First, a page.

A. Design and validation of the Cenpj allele. The L1L2_gt1 cassette was inserted at basepair 57174548 of chromosome 14 upstream of a Cenpj critical exon (exon 5, Build 37). The cassette is composed of an FRT-flanked lacZ/neomycin sequence followed by a loxP site. An additional loxP site is inserted downstream of the targeted exon at basepair 57173663. The critical exon is thus flanked by loxP sites. Further information on targeting strategies used for this and other KOMP alleles can be found at B. Correct targeting in founder mice was confirmed by standard PCR using the primers shown in Figure S1D (for more details on cassette quality control see Gels show the presence of LacZ, 5′FRT and LoxP sites, generation of a mutant band (MUT) and absence of backbone (VF4). C. Correct targeting was also confirmed by loss of wildtype allele qPCR. A TaqMan qPCR assay was designed to the wildtype sequence removed during recombineering of the mutant allele. Samples were amplified in a multiplex reaction with a Tfrc endogenous VIC labeled control (Applied Biosystems) and then compared to known wildtype controls using the ΔΔCt method. Loss of one copy in heterozygotes and no amplification at all in homozygotes strongly suggests that the targeting is correct. No loss in copy number would indicate either a wildtype mouse (confirmed by neo count qPCR) or an incorrect targeting event. Targeting was also confirmed by traditional end point PCR by a failure in homozygotes (detected by neo count qPCR) to amplify a product designed to the wild-type allele, using primers flanking the cassette insertion point. D. Primers used for quality control and genotyping.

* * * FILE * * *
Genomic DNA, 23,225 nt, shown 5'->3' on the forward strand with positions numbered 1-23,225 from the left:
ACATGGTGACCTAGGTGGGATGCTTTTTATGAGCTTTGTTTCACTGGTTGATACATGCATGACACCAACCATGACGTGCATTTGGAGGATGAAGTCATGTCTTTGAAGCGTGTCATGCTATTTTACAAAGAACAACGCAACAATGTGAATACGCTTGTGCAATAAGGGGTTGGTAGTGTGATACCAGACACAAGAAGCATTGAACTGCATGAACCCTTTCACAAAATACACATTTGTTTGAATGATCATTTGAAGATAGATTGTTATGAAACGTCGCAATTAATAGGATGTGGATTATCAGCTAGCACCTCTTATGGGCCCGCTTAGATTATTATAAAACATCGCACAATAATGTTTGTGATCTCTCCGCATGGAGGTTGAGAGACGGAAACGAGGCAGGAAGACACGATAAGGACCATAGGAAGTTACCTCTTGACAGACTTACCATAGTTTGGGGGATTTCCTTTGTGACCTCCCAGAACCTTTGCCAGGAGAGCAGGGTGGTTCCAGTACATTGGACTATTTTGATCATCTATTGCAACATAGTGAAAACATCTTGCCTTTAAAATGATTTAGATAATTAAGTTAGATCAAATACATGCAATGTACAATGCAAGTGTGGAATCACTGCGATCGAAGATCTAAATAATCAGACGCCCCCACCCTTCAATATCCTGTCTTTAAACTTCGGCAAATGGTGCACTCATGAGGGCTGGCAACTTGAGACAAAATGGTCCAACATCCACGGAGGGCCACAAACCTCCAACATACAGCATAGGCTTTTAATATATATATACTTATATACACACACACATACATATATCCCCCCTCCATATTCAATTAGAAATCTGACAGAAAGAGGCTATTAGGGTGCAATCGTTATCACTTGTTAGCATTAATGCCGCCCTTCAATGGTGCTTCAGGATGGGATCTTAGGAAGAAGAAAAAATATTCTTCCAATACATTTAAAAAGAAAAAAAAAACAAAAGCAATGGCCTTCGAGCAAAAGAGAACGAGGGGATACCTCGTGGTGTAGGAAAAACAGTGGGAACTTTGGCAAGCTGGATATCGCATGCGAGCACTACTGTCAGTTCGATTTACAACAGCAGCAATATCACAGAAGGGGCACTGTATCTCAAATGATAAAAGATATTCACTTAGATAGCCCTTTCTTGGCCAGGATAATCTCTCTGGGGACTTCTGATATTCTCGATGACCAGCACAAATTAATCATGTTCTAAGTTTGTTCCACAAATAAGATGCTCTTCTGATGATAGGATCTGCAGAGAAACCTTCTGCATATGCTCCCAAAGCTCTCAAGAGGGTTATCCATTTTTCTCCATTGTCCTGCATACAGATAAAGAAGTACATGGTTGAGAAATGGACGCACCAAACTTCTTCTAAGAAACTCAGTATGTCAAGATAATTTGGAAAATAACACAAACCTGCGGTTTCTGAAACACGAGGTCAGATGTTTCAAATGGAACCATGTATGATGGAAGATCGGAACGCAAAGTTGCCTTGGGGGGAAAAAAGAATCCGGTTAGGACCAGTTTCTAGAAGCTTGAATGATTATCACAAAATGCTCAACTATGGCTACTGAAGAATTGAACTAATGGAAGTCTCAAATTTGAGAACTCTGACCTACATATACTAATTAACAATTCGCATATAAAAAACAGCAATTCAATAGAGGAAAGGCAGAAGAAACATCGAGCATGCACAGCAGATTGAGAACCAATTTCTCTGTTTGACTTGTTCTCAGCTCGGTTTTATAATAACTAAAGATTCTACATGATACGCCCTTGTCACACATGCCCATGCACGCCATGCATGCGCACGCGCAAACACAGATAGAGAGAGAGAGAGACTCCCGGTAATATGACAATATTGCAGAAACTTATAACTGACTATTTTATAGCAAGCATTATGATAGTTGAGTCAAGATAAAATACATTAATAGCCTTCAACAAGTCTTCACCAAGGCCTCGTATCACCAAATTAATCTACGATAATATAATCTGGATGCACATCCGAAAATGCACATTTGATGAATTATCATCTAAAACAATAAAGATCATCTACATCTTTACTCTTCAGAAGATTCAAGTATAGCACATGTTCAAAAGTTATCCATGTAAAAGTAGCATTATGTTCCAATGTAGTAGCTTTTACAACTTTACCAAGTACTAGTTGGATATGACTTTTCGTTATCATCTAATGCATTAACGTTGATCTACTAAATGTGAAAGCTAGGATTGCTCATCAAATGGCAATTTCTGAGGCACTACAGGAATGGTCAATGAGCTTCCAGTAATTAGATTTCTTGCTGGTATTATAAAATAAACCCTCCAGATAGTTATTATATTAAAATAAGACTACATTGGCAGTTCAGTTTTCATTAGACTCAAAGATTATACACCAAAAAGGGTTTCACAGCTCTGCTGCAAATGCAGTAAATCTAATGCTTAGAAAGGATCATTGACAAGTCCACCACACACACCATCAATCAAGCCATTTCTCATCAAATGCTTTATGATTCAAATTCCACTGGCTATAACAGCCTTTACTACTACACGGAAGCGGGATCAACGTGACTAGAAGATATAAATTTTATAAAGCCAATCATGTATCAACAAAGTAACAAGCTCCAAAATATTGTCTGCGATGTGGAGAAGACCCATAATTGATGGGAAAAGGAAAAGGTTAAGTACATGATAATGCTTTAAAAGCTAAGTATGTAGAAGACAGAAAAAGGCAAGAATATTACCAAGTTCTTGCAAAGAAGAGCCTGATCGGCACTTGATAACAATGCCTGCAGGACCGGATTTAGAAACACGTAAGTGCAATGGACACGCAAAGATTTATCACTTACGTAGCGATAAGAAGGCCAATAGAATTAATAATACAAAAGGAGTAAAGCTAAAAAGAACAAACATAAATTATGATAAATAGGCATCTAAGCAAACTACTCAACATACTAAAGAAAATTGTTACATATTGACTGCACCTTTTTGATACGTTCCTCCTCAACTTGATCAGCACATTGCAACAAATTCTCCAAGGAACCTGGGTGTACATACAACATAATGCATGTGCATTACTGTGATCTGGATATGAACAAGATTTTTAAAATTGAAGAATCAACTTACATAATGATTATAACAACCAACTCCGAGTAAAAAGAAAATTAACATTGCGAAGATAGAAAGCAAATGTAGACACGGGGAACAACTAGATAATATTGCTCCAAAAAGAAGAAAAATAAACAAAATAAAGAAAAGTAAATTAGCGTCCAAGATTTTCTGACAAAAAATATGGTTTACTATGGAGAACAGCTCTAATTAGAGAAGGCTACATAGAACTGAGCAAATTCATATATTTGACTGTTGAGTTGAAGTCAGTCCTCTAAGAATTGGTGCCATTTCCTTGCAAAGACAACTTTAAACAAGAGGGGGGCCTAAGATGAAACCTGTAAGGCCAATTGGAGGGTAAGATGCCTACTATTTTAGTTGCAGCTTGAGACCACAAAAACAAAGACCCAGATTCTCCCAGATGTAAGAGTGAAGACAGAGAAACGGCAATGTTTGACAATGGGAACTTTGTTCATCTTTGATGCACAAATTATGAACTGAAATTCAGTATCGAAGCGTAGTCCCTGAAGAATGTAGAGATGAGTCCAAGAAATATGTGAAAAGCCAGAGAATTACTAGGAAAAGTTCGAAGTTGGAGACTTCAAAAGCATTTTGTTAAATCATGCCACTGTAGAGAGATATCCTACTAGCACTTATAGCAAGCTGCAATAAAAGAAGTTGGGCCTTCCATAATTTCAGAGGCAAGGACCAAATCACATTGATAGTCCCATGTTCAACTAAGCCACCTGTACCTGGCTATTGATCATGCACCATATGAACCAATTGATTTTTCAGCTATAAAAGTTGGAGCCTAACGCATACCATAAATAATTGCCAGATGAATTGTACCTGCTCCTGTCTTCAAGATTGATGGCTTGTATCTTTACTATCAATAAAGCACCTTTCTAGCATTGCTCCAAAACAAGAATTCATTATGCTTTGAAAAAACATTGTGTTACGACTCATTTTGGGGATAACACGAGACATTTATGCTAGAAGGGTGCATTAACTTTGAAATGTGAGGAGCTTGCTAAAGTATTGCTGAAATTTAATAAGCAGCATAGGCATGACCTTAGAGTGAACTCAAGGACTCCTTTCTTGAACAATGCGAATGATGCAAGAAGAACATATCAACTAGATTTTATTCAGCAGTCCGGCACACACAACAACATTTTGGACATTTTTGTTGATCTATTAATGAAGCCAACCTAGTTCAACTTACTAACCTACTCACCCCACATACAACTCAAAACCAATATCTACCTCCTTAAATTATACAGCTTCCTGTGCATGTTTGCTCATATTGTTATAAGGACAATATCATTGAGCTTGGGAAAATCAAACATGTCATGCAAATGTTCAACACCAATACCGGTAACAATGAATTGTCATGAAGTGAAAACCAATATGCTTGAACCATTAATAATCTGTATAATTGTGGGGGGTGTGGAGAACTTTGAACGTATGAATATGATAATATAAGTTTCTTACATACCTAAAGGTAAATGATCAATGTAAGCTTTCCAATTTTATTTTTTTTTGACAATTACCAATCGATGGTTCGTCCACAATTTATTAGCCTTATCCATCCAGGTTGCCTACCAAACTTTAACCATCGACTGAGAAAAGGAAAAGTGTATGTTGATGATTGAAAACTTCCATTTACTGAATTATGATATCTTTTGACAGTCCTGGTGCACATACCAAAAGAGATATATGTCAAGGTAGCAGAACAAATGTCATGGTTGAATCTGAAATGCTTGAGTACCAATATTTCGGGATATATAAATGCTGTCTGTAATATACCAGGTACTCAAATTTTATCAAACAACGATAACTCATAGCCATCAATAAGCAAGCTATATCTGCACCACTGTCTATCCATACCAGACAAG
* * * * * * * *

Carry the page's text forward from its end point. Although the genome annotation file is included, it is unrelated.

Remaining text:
Figure S2.

Analyses of Cenpjtm/tm mice A. LacZ staining in the brain was restricted to the lining of the cerebellar aqueduct and the fourth ventricle, which connected to a focus of staining at the precommissural nucleus. Weak staining was observed around the ventromedial preoptic nucleus. Strong LacZ staining was observed in the testes (the epididymus contains endogenous staining) and moderate staining in the medulla of the kidneys (the cortex contains background staining). B. Cryptic splicing of Cenpj. Percentages show Mean±S.E.M. expression of Cenpj across exon boundaries as determined by quantitative RT-PCR relative to Gapdh for Cenpjtm/tm relative to Cenpj+/+ for RNA extracted from n = 3 MEF lines. C. Cenpj coding begins in Exon 2. Blue font indicates alternate exons. Red font indicates amino acids encoded across a splice junction. Alternatively spliced transcripts (Ex3–6 and Ex4–6) result in truncated protein products. Yellow highlight indicates the point at which the protein goes out-of-frame resulting in a stop codon. D. Measurements of nose-to-tail base length of male Cenpj+/+ (n = 37), Cenpj+/tm (n = 7), Cenpjtm/tm (n = 8) and baseline wild-type control (n = 790) mice at 14 weeks of age. Data show that male Cenpjtm/tm mice are significantly shorter than Cenpj+/+ mice (*P = 2.2×10−16, t-test). The lower whisker extends to the lowest datum still within 1.5 Inter-quartile range (IQR) of the lower quartile. The upper whisker extends to the highest datum still within 1.5 IQR of the upper quartile. E. Representative haematoxylin and eosin stained sections. Karyomegaly (arrow heads) of cardiomyocytes was increased at 16 weeks of age in 5/6 Cenpjtm/tm and 1/6 Cenpj+/tm mice when compared to wild-type control (0/4; Cenpjtm/tm vs Cenpj+/+, P = 0.048, Fisher exact test). Histopathology at 13 months of age revealed an increased prevalence of karyomegaly in cardiomyocytes (17.6% (16/91) vs 3.3% (4/120)), hepatocytes (9.3% (10/108) vs 3.0% (3/101)) and cells of the Harderian glands (14.5% (18/124) vs 0.6% (1/155)) of Cenpjtm/tm vs. age-matched wild-type mice. Scale bars 25 µm. F. Twenty metaphases from Cenpjtm/tm and Cenpj+/+ MEFs (passage 4, derived from littermates) were examined by multiplex fluorescent in situ hybridization. Table shows breakdown of numerical and structural chromosomal aberrations. G. Percentage of MPM2-positive MEFs (passage 2) following irradiation shows that the G2/M checkpoint is not impaired by Cenpj-deficiency.